“I have always thought the actions of men the best interpreters of their thoughts.” - John Locke (1632-1704), An Essay Concerning Human Understanding, p. 24

Thursday, August 7, 2014

Five Smooth Stones (I Samuel 17:40)

How many smooth stones did David pick up when he prepared to fight Goliath? Five (I Samuel 17:40)

David’s victory over Goliath is one of the Bible’s most famous stories (I Samuel 17:1-54). While relaying provisions to his three older brothers (I Samuel 17:12-23), David, then a young shepherd, learns that the mammoth Philistine has laid down the gauntlet to engage any Israelite in single combat (I Samuel 17:8-10). Enraged that none of his compatriots has accepted the challenge, David agrees to battle the giant (I Samuel 17:26, 31-32).

The text does a great job of promoting this fight, spending 40 verses on the pre-fight build up (I Samuel 17:1-40) as compared to nine on the battle itself (I Samuel 17:41-49) and another nine on the post-fight analysis (I Samuel 17:50-58). Like a tale of the tape before a championship prize fight, the Bible carefully relates the armor of both contestants. It describes Goliath’s immense armor (I Samuel 17:5-7), whose mass is as impressive as its owner’s (I Samuel 17:4). In contrast, King Saul attempts to fit David with his own armor (I Samuel 17:38-39). Instead David adopts a less is more approach choosing the more familiar garb of a shepherd (I Samuel 17:40). The battle is not the time for experimentation.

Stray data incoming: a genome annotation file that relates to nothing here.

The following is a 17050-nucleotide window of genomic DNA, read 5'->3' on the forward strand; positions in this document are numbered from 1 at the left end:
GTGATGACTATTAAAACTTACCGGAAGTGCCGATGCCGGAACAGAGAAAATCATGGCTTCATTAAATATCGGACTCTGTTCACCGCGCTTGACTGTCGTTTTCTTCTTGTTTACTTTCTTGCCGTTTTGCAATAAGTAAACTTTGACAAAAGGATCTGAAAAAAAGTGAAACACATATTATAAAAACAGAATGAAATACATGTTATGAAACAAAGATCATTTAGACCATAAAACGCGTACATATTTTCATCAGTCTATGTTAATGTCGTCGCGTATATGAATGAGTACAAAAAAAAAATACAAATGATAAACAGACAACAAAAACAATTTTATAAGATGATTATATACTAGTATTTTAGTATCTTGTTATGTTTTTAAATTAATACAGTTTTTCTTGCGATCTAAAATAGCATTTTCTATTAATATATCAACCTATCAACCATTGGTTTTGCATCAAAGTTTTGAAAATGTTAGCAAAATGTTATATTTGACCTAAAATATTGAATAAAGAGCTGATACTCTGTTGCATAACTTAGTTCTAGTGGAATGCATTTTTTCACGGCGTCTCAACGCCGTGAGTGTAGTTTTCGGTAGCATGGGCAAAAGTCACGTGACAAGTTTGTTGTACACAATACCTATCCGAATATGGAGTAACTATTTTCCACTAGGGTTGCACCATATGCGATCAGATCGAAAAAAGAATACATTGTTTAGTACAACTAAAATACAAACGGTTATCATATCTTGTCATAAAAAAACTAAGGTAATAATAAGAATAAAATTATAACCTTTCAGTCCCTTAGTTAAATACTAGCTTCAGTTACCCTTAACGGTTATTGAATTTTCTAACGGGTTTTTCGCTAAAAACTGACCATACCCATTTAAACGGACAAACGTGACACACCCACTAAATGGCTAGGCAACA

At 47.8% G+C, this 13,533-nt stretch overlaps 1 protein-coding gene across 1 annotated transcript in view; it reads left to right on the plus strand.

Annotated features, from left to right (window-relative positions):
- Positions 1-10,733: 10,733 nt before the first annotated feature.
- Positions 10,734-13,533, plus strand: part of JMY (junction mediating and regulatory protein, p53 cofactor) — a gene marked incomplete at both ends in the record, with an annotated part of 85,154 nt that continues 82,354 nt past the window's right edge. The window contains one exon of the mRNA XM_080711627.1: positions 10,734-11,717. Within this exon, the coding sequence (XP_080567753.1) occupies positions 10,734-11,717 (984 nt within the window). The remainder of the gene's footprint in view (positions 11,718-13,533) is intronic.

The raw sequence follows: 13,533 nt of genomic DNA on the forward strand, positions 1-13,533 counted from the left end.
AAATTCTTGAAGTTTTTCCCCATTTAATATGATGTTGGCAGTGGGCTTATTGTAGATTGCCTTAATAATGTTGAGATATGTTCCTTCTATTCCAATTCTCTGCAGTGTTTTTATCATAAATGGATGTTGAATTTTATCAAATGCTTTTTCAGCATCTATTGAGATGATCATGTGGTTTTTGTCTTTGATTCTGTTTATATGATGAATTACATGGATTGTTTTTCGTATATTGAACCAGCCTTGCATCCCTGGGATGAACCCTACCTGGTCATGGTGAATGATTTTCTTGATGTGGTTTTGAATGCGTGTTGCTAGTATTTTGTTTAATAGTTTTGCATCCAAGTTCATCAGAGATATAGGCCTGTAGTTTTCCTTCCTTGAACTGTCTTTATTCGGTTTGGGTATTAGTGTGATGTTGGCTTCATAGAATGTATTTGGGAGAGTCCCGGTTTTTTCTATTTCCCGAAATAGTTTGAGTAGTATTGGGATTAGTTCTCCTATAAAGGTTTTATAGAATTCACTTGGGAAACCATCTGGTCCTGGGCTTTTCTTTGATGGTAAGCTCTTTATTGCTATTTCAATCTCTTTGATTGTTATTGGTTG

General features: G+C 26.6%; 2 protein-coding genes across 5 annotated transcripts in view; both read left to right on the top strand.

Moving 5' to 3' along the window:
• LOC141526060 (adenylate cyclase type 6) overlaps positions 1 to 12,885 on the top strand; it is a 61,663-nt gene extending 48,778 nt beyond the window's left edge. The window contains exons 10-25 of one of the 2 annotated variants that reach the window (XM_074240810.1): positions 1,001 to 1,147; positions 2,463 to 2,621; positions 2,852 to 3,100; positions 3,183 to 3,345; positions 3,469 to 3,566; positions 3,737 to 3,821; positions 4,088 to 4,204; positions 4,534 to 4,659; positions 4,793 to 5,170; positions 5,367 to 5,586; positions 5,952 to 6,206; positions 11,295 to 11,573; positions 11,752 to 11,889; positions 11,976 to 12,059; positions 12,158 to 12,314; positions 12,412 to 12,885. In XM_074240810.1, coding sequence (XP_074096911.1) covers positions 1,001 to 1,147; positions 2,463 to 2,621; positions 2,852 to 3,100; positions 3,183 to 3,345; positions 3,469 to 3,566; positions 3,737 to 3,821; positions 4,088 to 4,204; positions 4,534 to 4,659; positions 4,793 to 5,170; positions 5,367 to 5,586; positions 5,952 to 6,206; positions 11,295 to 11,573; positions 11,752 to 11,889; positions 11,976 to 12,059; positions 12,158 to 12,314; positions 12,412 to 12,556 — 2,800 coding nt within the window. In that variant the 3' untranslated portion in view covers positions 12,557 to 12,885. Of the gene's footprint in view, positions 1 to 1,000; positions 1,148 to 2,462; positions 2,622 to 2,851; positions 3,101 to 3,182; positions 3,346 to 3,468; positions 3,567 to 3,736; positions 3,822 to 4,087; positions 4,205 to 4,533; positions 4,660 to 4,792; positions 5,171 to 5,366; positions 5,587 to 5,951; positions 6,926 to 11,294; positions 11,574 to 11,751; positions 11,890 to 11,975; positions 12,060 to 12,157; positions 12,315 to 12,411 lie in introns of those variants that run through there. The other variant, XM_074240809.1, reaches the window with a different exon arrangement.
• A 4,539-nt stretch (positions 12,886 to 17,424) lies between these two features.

David’s meager arsenal consists of a stick, some stones and a sling (I Samuel 17:40):

He took his stick in his hand and chose for himself five smooth stones from the brook, and put them in the shepherd’s bag which he had, even in his pouch, and his sling was in his hand; and he approached the Philistine. (I Samuel 17:40 NASB)
Eugene H. Merrill (b. 1934) recaps:
David armed only with his confidence in God, a sling, and five smooth stones, slew Goliath and brought back his severed head in triumph (I Samuel 17:33-51). (John F. Walvoord [1910-2002] and Roy B. Zuck [1932-2013], The Bible Knowledge Commentary: Old Testament, 448)
The verse has rhetorical elements in Hebrew that are lost in translation (I Samuel 17:40). J.P. Fokkelman (b. 1940) reveals: